While in the house alone, my boyfriend heard someone or something say, "Shh!" in his ear.

Lying in bed, I've heard footsteps coming from the next room as well as mumbling voices.

And we consistently hear creaks and knocks and taps that could be anything from the house settling to the ductwork expanding/contracting.  Or they could be from entities starving for attention. 

That's it for now.  I'll post updates if and when we experience additional activity. 

Friday, March 23, 2018

Horror Film Review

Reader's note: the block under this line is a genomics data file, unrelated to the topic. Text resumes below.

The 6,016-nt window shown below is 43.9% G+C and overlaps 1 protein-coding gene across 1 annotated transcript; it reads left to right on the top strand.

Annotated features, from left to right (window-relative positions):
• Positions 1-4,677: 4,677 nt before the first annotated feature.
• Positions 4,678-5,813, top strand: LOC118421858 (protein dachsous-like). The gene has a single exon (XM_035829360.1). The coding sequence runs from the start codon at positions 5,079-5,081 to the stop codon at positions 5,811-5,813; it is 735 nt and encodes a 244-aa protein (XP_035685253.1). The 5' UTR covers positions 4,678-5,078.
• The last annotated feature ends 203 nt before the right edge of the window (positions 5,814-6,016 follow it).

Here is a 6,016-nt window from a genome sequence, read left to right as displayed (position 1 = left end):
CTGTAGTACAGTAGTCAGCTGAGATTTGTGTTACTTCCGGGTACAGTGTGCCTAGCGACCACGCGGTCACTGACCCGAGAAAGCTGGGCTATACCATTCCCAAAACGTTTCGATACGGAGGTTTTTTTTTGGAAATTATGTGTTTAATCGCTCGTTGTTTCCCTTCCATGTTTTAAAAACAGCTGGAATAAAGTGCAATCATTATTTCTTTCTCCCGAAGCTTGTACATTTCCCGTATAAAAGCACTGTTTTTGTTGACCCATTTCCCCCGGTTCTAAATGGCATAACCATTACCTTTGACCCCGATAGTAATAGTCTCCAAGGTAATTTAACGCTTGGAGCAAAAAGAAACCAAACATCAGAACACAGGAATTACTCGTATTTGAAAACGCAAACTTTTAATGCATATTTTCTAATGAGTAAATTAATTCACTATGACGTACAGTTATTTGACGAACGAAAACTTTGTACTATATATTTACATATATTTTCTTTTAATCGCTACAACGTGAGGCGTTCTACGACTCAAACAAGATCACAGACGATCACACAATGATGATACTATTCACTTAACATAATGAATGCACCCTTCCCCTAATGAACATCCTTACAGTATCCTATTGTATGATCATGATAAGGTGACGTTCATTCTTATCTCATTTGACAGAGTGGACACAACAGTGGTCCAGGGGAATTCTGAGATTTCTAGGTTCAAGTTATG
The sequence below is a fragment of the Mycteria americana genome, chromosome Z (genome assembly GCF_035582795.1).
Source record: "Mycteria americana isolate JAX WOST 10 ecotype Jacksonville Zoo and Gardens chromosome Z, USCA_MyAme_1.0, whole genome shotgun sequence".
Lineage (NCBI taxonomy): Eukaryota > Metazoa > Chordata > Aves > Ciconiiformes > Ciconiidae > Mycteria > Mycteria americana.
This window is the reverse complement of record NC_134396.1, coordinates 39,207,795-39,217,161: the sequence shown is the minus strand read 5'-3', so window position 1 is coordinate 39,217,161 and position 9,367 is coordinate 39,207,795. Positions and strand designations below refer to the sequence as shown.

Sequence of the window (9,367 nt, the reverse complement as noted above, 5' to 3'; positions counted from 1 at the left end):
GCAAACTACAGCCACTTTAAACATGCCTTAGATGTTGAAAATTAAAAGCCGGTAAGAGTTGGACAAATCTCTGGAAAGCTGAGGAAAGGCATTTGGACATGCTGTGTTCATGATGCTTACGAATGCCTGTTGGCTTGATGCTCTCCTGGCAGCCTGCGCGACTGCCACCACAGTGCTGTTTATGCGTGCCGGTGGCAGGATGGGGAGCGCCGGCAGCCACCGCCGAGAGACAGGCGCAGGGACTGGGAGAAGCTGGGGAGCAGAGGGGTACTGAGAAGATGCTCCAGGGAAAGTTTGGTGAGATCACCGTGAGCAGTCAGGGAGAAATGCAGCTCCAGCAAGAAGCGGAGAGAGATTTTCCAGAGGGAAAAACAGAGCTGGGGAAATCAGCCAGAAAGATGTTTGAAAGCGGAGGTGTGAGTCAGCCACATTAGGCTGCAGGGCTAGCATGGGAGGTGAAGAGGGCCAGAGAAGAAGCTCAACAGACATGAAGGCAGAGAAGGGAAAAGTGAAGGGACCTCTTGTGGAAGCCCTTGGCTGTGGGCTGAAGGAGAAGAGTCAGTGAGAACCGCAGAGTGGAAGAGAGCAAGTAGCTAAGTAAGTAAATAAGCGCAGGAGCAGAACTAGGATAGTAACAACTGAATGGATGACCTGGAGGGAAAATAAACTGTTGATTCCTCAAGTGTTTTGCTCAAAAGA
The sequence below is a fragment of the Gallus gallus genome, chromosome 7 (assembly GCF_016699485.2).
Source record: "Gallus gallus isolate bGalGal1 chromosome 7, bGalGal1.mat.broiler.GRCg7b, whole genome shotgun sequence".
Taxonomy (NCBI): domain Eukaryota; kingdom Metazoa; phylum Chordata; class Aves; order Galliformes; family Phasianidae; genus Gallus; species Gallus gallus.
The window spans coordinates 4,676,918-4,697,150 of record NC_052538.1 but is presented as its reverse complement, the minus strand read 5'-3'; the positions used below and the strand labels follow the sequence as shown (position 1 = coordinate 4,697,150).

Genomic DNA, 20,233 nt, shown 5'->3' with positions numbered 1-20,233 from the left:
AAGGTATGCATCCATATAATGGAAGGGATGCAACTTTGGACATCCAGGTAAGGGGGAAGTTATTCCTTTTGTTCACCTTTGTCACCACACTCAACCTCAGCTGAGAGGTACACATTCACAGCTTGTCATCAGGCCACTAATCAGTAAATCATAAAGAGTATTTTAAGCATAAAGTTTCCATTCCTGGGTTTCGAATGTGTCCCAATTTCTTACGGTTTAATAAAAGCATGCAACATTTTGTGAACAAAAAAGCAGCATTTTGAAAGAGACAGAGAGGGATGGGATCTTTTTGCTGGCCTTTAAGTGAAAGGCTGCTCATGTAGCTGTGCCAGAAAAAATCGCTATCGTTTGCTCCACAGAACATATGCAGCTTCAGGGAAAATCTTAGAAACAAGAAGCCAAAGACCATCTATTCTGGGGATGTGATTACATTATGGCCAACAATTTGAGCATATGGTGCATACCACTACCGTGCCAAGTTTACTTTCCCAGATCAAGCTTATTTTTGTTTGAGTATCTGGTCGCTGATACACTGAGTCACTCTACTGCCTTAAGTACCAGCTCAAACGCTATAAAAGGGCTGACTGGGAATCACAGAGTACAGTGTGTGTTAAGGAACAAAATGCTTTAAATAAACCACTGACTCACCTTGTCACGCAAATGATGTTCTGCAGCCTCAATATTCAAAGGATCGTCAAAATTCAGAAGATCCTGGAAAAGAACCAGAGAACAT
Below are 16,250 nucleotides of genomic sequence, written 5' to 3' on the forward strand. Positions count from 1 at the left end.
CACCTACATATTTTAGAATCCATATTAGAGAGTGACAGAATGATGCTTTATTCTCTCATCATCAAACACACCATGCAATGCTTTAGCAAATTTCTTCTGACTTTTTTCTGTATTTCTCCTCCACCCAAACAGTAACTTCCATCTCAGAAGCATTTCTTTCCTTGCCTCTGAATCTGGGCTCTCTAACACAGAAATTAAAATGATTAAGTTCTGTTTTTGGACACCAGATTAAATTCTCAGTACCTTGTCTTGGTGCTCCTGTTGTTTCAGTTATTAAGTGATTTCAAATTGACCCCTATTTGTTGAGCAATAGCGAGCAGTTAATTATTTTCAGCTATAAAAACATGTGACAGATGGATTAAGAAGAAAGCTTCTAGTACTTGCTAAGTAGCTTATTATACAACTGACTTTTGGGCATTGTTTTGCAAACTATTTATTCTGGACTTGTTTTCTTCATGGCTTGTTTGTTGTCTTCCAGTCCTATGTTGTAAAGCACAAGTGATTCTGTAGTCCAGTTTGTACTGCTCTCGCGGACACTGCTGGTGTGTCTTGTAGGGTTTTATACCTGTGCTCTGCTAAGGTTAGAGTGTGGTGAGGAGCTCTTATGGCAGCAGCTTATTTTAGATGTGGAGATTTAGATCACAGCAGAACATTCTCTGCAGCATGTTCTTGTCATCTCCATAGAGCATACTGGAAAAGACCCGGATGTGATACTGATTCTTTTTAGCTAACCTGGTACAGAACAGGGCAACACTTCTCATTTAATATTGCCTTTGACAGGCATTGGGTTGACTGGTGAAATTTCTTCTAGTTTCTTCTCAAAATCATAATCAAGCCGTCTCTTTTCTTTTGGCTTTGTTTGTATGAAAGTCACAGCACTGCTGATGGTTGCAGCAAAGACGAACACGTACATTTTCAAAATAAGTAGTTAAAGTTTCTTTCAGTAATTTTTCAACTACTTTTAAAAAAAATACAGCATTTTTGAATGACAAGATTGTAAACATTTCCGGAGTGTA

The Monster Project (2017):  Where the hell are Sam and Dean Winchester when you need them?  In this interesting if not utterly terrifying movie, two partners who fake supernatural encounters for their YouTube channel decide to go legit and create a documentary about real monsters.  Why?  Fortune and glory, of course.  After all, they are in Hollywood.  The casting call goes out, applications are received, and the three most promising are chosen.  One is a Native American cop who claims to be a skinwalker (think werewolf), another is a tattoo artist who claims to be a vampire, and the last is a quiet and totally creepy Asian girl who claims to be possessed by a demon.  An abandoned Victorian house in the boondocks is rented, which is strange because all they're doing is a series of interviews.  Also strange is choosing the night of a lunar eclipse for the shoot.  Atmosphere and ambiance, the partner in charge reassures them ("them" being the production crew:  his video-faking cohort, his ex-girlfriend, and their recovering addict friend).